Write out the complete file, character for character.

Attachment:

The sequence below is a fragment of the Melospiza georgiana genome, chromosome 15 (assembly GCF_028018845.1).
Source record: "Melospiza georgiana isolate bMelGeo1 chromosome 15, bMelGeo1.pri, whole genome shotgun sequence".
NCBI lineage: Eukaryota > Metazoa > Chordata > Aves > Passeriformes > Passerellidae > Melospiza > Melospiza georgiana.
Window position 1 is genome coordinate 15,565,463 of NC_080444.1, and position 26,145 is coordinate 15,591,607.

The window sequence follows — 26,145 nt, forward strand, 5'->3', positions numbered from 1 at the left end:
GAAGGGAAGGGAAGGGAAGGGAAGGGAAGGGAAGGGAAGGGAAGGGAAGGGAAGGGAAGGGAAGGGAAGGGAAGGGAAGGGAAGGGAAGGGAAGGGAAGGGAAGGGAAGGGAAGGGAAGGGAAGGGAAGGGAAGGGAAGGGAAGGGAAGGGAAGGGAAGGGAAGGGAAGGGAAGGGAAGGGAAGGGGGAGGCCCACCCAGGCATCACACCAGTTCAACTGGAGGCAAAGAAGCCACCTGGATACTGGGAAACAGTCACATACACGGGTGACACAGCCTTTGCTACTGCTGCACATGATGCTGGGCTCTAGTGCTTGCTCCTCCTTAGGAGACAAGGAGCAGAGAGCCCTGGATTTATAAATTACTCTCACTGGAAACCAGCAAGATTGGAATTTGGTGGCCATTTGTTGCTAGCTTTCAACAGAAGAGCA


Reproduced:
The sequence below is a fragment of the Melospiza georgiana genome, chromosome 15 (assembly GCF_028018845.1).
Source record: "Melospiza georgiana isolate bMelGeo1 chromosome 15, bMelGeo1.pri, whole genome shotgun sequence".
NCBI lineage: Eukaryota > Metazoa > Chordata > Aves > Passeriformes > Passerellidae > Melospiza > Melospiza georgiana.
Window position 1 is genome coordinate 15,565,463 of NC_080444.1, and position 26,145 is coordinate 15,591,607.

The window sequence follows — 26,145 nt, forward strand, 5'->3', positions numbered from 1 at the left end:
GAAGGGAAGGGAAGGGAAGGGAAGGGAAGGGAAGGGAAGGGAAGGGAAGGGAAGGGAAGGGAAGGGAAGGGAAGGGAAGGGAAGGGAAGGGAAGGGAAGGGAAGGGAAGGGAAGGGAAGGGAAGGGAAGGGAAGGGAAGGGAAGGGAAGGGAAGGGAAGGGAAGGGAAGGGAAGGGAAGGGAAGGGGGAGGCCCACCCAGGCATCACACCAGTTCAACTGGAGGCAAAGAAGCCACCTGGATACTGGGAAACAGTCACATACACGGGTGACACAGCCTTTGCTACTGCTGCACATGATGCTGGGCTCTAGTGCTTGCTCCTCCTTAGGAGACAAGGAGCAGAGAGCCCTGGATTTATAAATTACTCTCACTGGAAACCAGCAAGATTGGAATTTGGTGGCCATTTGTTGCTAGCTTTCAACAGAAGAGCA